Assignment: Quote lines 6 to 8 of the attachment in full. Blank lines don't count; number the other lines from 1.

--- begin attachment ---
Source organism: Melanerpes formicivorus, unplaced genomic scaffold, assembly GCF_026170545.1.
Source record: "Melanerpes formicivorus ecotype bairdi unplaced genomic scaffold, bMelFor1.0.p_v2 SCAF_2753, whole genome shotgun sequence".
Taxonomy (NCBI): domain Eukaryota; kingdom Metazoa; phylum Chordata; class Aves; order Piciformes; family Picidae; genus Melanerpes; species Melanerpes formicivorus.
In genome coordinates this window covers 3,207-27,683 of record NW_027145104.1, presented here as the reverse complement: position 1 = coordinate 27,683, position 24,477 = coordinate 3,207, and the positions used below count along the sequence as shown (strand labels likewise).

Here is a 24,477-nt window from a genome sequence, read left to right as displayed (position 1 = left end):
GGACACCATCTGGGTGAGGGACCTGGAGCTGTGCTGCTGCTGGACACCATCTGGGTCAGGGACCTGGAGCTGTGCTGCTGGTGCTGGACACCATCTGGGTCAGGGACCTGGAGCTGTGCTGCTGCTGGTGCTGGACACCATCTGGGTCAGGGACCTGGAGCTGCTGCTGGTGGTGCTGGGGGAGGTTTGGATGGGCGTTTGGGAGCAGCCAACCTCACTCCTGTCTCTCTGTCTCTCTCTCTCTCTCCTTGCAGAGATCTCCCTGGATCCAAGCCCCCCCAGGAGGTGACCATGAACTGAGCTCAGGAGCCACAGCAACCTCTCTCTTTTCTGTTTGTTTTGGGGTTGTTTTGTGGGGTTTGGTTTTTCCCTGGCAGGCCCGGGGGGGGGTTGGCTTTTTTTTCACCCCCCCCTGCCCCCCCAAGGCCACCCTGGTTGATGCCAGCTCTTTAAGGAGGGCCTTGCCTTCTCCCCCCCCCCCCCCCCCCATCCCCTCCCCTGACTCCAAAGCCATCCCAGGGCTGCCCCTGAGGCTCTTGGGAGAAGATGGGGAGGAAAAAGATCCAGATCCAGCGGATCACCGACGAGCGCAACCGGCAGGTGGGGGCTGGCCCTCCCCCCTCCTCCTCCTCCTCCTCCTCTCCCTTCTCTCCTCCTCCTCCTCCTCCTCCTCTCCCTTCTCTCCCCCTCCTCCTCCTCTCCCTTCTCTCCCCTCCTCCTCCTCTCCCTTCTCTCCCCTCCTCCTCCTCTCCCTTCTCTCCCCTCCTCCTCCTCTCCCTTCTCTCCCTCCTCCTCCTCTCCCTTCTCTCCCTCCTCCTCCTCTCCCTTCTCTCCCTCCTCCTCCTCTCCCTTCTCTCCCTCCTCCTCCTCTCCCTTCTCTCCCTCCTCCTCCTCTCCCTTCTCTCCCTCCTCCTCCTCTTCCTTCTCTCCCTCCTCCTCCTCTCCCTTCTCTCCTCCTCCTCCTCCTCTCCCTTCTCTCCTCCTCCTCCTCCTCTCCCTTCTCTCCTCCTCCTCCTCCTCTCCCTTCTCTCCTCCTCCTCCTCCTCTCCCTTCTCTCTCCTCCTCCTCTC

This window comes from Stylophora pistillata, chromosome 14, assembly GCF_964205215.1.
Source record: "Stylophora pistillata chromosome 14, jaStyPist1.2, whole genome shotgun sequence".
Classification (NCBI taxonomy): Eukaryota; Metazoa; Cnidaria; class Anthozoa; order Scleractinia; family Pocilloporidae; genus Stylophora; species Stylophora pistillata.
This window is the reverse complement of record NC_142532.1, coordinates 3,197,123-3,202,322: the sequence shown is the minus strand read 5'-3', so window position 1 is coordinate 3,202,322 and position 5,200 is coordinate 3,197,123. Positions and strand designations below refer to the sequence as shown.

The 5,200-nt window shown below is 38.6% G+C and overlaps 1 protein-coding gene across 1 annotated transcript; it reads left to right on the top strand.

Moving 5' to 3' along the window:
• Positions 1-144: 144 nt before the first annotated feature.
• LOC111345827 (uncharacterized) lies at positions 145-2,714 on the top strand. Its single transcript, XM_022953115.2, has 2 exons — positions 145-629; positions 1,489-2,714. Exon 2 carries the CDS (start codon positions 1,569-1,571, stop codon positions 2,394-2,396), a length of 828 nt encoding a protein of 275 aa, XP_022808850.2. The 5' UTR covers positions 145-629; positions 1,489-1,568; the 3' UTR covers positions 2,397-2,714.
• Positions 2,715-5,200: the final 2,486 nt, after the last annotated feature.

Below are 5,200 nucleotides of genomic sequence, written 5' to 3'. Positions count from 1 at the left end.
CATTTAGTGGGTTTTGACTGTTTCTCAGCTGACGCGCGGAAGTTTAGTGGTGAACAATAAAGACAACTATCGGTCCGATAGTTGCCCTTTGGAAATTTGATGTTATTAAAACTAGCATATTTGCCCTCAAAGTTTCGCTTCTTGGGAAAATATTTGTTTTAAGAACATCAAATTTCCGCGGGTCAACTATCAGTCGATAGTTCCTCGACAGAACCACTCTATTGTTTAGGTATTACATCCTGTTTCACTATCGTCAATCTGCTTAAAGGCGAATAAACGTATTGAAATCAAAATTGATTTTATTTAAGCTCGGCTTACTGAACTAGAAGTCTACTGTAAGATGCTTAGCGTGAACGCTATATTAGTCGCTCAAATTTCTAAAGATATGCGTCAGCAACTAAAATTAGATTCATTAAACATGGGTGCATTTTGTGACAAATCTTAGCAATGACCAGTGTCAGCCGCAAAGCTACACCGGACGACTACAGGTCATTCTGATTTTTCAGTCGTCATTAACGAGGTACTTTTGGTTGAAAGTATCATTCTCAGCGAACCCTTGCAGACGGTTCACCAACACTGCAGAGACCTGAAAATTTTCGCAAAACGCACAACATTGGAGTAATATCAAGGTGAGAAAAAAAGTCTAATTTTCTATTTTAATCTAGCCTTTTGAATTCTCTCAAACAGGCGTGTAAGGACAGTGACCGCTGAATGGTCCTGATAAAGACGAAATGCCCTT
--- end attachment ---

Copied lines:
GGACACCATCTGGGTGAGGGACCTGGAGCTGTGCTGCTGCTGGACACCATCTGGGTCAGGGACCTGGAGCTGTGCTGCTGGTGCTGGACACCATCTGGGTCAGGGACCTGGAGCTGTGCTGCTGCTGGTGCTGGACACCATCTGGGTCAGGGACCTGGAGCTGCTGCTGGTGGTGCTGGGGGAGGTTTGGATGGGCGTTTGGGAGCAGCCAACCTCACTCCTGTCTCTCTGTCTCTCTCTCTCTCTCCTTGCAGAGATCTCCCTGGATCCAAGCCCCCCCAGGAGGTGACCATGAACTGAGCTCAGGAGCCACAGCAACCTCTCTCTTTTCTGTTTGTTTTGGGGTTGTTTTGTGGGGTTTGGTTTTTCCCTGGCAGGCCCGGGGGGGGGTTGGCTTTTTTTTCACCCCCCCCTGCCCCCCCAAGGCCACCCTGGTTGATGCCAGCTCTTTAAGGAGGGCCTTGCCTTCTCCCCCCCCCCCCCCCCCCATCCCCTCCCCTGACTCCAAAGCCATCCCAGGGCTGCCCCTGAGGCTCTTGGGAGAAGATGGGGAGGAAAAAGATCCAGATCCAGCGGATCACCGACGAGCGCAACCGGCAGGTGGGGGCTGGCCCTCCCCCCTCCTCCTCCTCCTCCTCCTCTCCCTTCTCTCCTCCTCCTCCTCCTCCTCCTCTCCCTTCTCTCCCCCTCCTCCTCCTCTCCCTTCTCTCCCCTCCTCCTCCTCTCCCTTCTCTCCCCTCCTCCTCCTCTCCCTTCTCTCCCCTCCTCCTCCTCTCCCTTCTCTCCCTCCTCCTCCTCTCCCTTCTCTCCCTCCTCCTCCTCTCCCTTCTCTCCCTCCTCCTCCTCTCCCTTCTCTCCCTCCTCCTCCTCTCCCTTCTCTCCCTCCTCCTCCTCTCCCTTCTCTCCCTCCTCCTCCTCTTCCTTCTCTCCCTCCTCCTCCTCTCCCTTCTCTCCTCCTCCTCCTCCTCTCCCTTCTCTCCTCCTCCTCCTCCTCTCCCTTCTCTCCTCCTCCTCCTCCTCTCCCTTCTCTCCTCCTCCTCCTCCTCTCCCTTCTCTCTCCTCCTCCTCTC

This window comes from Stylophora pistillata, chromosome 14, assembly GCF_964205215.1.
Source record: "Stylophora pistillata chromosome 14, jaStyPist1.2, whole genome shotgun sequence".